Our Lord and Savior Jesus hath left us a commandment,
which concerns all Christians alike, —
that we should render the duties of humanity,
or (as the Scriptures call them) the works of mercy,
to such as are afflicted and under calamity;
that we should visit the sick,
endeavor to set free the prisoners,
and perform other like acts of kindness to our neighbor,
whereby the evils of this present time
may in some measure be lightened.
— Martin Luther (1483-1546), German monk, theologian
Webster’s Dictionary defines a Chaplain as: “a minister, priest, or rabbi serving in a religious capacity with the armed services, or in a prison, hospital, etc.”
In the Old Testament book of Joshua, Levite priests accompany the Israelites’ military and political expedition into Israel; carrying the Ark of the Covenant and playing a major role in the goodwill of military matters. While these priests cannot be considered “chaplains” with the current meaning, their role as spiritual aides provides a model for modern chaplains to rely upon.
Martin of Tours
The term chaplain comes from the fourth century legend of Martin of Tours. Martin was born to a pagan family about 316 A.D. in Pannonia, a Roman Province that included modern Hungary. When he grew up, he became a Roman soldier.
At approximately age 21, on a very cold winter day, Martin was passing by the gates of Amiens in Gaul (what is today France). He saw a man who was freezing by the side of the road. He was moved with compassion after seeing and hearing the pleas of the beggar being ignored by several others who had ridden by on their horses. He decided to help, though he had little himself. He took the one valuable possession he owned — his cape — and cut it in half with his sword. He kept half for himself and gave the other half to the beggar.
That night, as the story goes, Martin had a vision in which he came to understand that the beggar was Christ Himself. The vision shook Martin to the core. After that experience, he decided to follow the Christian faith and was baptized by Bishop St. Hillary. Ultimately, he left the army to devote himself to the church. He later became Bishop of Tours and founded a monastery in Eastern Europe.
After his death, the remaining half of the cape became a relic — an object of value as a religious reminder of his life and work. The cloak (Latin: cappa) was kept in a shrine and eventually the place took on the name of the cape. The French took the word into their language as chapele, from which comes the English word chapel.
During the Middle Ages, St. Martin’s cloak was carried into battle by the kings as a banner signifying the presence of God. But since it was a sacred relic of the church, a priest went along as custodian. This guardian of the cape, or capellanus (which became chapelain in Old French), also tended the king’s religious needs. This is where the word Chaplain comes from.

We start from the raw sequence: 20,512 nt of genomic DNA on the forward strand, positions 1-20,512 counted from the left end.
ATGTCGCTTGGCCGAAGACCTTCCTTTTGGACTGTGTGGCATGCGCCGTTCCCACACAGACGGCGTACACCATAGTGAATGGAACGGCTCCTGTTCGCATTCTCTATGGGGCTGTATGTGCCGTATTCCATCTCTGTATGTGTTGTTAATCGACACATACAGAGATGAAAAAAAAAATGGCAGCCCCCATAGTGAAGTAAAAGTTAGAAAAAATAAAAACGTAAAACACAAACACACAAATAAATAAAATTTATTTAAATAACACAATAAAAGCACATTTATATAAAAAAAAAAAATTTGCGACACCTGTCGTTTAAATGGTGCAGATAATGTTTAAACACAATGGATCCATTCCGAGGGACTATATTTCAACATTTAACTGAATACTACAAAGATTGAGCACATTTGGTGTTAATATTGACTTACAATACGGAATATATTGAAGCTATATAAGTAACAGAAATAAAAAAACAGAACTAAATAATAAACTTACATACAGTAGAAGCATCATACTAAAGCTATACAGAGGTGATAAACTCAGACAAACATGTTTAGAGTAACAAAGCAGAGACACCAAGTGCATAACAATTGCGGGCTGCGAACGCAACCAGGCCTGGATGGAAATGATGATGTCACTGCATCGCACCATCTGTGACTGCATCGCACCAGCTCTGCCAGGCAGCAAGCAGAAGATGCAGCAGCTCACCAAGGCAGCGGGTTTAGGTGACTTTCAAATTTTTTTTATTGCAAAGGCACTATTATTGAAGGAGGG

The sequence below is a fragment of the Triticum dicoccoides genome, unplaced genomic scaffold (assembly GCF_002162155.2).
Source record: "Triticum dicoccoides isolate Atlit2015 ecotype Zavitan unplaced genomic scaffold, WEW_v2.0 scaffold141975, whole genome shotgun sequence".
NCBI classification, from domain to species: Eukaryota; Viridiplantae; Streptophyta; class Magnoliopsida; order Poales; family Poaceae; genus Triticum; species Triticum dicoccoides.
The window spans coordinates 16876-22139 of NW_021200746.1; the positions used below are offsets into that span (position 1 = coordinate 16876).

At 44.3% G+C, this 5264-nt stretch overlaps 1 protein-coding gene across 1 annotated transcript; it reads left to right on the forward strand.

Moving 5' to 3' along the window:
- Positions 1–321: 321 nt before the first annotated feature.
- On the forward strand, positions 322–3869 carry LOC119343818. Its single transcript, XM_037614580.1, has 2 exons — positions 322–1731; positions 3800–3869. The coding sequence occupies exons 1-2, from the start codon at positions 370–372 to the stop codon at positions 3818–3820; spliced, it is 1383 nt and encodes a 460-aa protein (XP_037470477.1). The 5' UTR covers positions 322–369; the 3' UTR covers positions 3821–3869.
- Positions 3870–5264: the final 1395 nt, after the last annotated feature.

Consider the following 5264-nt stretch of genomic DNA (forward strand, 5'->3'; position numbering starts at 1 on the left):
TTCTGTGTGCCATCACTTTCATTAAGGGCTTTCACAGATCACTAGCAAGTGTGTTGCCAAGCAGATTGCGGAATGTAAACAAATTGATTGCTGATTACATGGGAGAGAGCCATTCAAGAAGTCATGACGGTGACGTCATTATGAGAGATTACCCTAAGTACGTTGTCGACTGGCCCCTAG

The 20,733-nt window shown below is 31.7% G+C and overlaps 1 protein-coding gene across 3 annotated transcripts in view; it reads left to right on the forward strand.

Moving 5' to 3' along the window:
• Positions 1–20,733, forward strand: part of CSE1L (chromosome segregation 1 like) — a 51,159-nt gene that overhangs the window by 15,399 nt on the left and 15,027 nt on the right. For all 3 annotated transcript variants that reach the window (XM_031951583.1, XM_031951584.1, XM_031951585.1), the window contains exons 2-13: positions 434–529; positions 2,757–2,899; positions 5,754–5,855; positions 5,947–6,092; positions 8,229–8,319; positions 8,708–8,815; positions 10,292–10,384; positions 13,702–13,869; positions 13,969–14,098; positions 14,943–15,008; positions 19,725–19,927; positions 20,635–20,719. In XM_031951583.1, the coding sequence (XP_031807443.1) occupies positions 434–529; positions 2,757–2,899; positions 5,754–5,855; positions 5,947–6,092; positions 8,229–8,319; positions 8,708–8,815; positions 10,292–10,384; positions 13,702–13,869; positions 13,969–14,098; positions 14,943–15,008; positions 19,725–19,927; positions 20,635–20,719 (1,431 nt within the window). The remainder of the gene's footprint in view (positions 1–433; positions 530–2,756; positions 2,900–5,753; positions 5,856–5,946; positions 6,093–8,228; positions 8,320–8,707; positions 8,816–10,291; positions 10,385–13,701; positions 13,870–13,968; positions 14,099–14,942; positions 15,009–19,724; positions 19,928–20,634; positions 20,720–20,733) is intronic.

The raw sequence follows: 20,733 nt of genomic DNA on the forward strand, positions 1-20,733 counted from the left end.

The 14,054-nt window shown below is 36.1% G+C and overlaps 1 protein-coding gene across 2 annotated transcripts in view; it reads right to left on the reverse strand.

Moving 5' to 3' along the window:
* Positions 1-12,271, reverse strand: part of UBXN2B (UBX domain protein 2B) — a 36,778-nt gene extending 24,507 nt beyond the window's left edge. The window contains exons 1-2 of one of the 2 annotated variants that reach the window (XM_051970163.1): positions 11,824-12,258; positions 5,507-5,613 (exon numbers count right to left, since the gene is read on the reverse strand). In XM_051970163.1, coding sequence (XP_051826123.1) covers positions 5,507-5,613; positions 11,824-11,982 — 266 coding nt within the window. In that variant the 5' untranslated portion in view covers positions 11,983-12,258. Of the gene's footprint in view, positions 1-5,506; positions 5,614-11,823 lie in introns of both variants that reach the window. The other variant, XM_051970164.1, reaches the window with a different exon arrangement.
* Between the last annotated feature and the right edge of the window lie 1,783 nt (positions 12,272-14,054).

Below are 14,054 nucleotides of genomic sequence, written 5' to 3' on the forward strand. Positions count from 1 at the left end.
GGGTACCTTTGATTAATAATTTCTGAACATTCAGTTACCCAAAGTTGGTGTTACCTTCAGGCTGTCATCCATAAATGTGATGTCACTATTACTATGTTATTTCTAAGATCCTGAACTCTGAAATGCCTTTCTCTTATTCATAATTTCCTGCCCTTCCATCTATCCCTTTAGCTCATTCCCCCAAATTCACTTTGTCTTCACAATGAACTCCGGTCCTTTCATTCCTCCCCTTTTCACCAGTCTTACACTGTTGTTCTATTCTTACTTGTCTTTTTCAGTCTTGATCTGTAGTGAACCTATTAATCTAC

This story is more than a quaint bit of etymology explaining the origin of the terms “chaplain” and “chapel.” It gives a clue into the essential nature of the chaplaincy, as you know it today.
Historically, the Chaplain was a member of one institution — the church — serving another institution — the army. Definitions of the chaplaincy seldom take into account this institutional duality. Chaplains in the healthcare field are unique in that they are the only member of the medical team whose primary identification is with a non-medical institution. But they are also unique in the church as the only ministers who are professionally certified and endorsed to serve in a healthcare institution.
A domestic chaplain was a chaplain attached to a noble household in order to grant the family a degree of self-sufficiency in religion. The chaplain was freed from any obligation to reside in a particular place so he could travel with the family, internationally if necessary, and minister to their spiritual needs. Further, the family could appoint a chaplain who reflected their own doctrinal views. Domestic chaplains performed family christenings, funerals and weddings and were able to conduct services in the family’s private chapel, excusing the nobility from attending public worship.
In feudal times most laymen, and for centuries even most noblemen, were poorly educated and the chaplain would also be an important source of scholarship in the household, tutoring children and providing counsel to the family on matters broader than religion.
Before the advent of the legal profession, modern bureaucracy and civil service, the literate clergy were often employed as secretarial staff, as in a chancery. Hence the term clerk, derived from Latin clericus (clergyman). This made them very influential in temporal affairs. There was also a moral impact since they heard the confessions of the elite.